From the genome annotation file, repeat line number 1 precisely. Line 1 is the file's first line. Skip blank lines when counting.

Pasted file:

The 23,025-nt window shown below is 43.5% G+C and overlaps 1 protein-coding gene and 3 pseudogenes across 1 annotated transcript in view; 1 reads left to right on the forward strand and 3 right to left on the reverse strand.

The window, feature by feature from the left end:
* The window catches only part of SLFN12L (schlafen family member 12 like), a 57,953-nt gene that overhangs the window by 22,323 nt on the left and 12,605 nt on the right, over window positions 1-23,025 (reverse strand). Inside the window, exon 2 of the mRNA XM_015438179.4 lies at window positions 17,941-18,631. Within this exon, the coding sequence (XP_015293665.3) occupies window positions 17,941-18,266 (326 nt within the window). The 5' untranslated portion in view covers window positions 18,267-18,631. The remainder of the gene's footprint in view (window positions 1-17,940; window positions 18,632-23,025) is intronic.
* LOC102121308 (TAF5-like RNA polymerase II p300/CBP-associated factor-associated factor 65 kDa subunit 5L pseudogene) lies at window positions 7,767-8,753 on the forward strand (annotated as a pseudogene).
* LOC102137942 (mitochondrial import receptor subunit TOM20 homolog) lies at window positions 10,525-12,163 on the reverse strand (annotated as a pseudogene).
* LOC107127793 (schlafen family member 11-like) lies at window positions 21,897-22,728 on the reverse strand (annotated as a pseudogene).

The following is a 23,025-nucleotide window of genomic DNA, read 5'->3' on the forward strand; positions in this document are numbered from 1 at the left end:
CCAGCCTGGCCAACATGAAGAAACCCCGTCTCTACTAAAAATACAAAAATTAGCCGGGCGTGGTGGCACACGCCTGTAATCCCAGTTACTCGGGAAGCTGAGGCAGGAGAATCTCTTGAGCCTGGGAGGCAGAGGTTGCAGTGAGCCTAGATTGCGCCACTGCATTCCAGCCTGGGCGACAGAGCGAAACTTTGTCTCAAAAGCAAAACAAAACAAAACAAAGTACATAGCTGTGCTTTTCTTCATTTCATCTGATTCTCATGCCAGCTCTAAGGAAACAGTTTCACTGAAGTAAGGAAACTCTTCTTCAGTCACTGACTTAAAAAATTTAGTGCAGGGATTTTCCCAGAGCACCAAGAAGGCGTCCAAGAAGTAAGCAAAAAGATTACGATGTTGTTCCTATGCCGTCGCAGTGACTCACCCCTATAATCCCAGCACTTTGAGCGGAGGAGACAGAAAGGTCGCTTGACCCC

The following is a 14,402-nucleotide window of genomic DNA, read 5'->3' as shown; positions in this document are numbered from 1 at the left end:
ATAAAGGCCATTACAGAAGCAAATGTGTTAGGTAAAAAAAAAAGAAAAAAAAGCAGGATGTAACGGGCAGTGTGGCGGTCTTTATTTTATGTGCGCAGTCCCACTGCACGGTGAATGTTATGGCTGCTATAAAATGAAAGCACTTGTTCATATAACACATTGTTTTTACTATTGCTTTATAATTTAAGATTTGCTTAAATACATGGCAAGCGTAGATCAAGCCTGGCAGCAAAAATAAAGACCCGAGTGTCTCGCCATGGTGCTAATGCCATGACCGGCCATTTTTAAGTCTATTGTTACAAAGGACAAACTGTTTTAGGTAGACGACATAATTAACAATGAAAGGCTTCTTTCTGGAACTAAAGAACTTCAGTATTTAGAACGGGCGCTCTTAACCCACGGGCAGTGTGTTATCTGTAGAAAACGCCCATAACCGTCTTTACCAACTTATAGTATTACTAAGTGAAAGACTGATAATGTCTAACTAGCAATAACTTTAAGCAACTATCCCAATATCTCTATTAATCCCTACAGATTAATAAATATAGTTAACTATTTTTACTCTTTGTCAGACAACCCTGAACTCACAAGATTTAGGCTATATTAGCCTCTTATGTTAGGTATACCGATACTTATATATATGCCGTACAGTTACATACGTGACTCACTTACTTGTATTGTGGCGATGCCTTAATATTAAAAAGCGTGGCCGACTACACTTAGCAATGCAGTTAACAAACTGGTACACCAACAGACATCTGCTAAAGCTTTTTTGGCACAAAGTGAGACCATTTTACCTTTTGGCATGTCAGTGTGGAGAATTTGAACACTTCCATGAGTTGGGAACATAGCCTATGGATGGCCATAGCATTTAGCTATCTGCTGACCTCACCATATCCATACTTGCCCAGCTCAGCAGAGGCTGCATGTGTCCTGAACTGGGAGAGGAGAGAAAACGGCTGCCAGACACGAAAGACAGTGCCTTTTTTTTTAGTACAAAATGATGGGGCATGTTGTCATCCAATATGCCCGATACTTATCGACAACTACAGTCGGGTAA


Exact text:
The 23,025-nt window shown below is 43.5% G+C and overlaps 1 protein-coding gene and 3 pseudogenes across 1 annotated transcript in view; 1 reads left to right on the forward strand and 3 right to left on the reverse strand.